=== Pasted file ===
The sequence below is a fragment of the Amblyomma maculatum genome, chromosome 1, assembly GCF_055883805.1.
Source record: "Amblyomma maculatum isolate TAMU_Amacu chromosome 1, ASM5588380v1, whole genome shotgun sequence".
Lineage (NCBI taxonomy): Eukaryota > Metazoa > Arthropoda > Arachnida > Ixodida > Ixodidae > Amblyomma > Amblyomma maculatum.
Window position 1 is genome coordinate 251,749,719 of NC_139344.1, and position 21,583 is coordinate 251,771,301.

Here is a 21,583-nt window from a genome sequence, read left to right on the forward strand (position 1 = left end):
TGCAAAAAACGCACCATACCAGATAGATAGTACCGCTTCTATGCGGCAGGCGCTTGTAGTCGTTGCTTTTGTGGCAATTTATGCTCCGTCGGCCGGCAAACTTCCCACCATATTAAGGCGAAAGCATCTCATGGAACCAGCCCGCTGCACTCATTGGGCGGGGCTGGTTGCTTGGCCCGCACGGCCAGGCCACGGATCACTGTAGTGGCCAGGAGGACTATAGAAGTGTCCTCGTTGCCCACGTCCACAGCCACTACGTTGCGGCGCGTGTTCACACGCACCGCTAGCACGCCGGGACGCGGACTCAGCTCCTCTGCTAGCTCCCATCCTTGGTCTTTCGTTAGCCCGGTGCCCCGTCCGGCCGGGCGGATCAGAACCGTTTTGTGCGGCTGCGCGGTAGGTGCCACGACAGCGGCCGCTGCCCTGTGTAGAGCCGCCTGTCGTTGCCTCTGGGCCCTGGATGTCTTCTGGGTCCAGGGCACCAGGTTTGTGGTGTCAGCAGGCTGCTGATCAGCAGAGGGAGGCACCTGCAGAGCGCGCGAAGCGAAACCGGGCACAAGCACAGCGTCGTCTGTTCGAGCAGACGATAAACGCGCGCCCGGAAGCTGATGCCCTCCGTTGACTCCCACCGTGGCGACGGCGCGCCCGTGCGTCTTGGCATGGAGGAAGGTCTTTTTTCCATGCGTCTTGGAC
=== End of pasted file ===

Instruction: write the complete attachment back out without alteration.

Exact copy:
The sequence below is a fragment of the Amblyomma maculatum genome, chromosome 1, assembly GCF_055883805.1.
Source record: "Amblyomma maculatum isolate TAMU_Amacu chromosome 1, ASM5588380v1, whole genome shotgun sequence".
Lineage (NCBI taxonomy): Eukaryota > Metazoa > Arthropoda > Arachnida > Ixodida > Ixodidae > Amblyomma > Amblyomma maculatum.
Window position 1 is genome coordinate 251,749,719 of NC_139344.1, and position 21,583 is coordinate 251,771,301.

Here is a 21,583-nt window from a genome sequence, read left to right on the forward strand (position 1 = left end):
TGCAAAAAACGCACCATACCAGATAGATAGTACCGCTTCTATGCGGCAGGCGCTTGTAGTCGTTGCTTTTGTGGCAATTTATGCTCCGTCGGCCGGCAAACTTCCCACCATATTAAGGCGAAAGCATCTCATGGAACCAGCCCGCTGCACTCATTGGGCGGGGCTGGTTGCTTGGCCCGCACGGCCAGGCCACGGATCACTGTAGTGGCCAGGAGGACTATAGAAGTGTCCTCGTTGCCCACGTCCACAGCCACTACGTTGCGGCGCGTGTTCACACGCACCGCTAGCACGCCGGGACGCGGACTCAGCTCCTCTGCTAGCTCCCATCCTTGGTCTTTCGTTAGCCCGGTGCCCCGTCCGGCCGGGCGGATCAGAACCGTTTTGTGCGGCTGCGCGGTAGGTGCCACGACAGCGGCCGCTGCCCTGTGTAGAGCCGCCTGTCGTTGCCTCTGGGCCCTGGATGTCTTCTGGGTCCAGGGCACCAGGTTTGTGGTGTCAGCAGGCTGCTGATCAGCAGAGGGAGGCACCTGCAGAGCGCGCGAAGCGAAACCGGGCACAAGCACAGCGTCGTCTGTTCGAGCAGACGATAAACGCGCGCCCGGAAGCTGATGCCCTCCGTTGACTCCCACCGTGGCGACGGCGCGCCCGTGCGTCTTGGCATGGAGGAAGGTCTTTTTTCCATGCGTCTTGGAC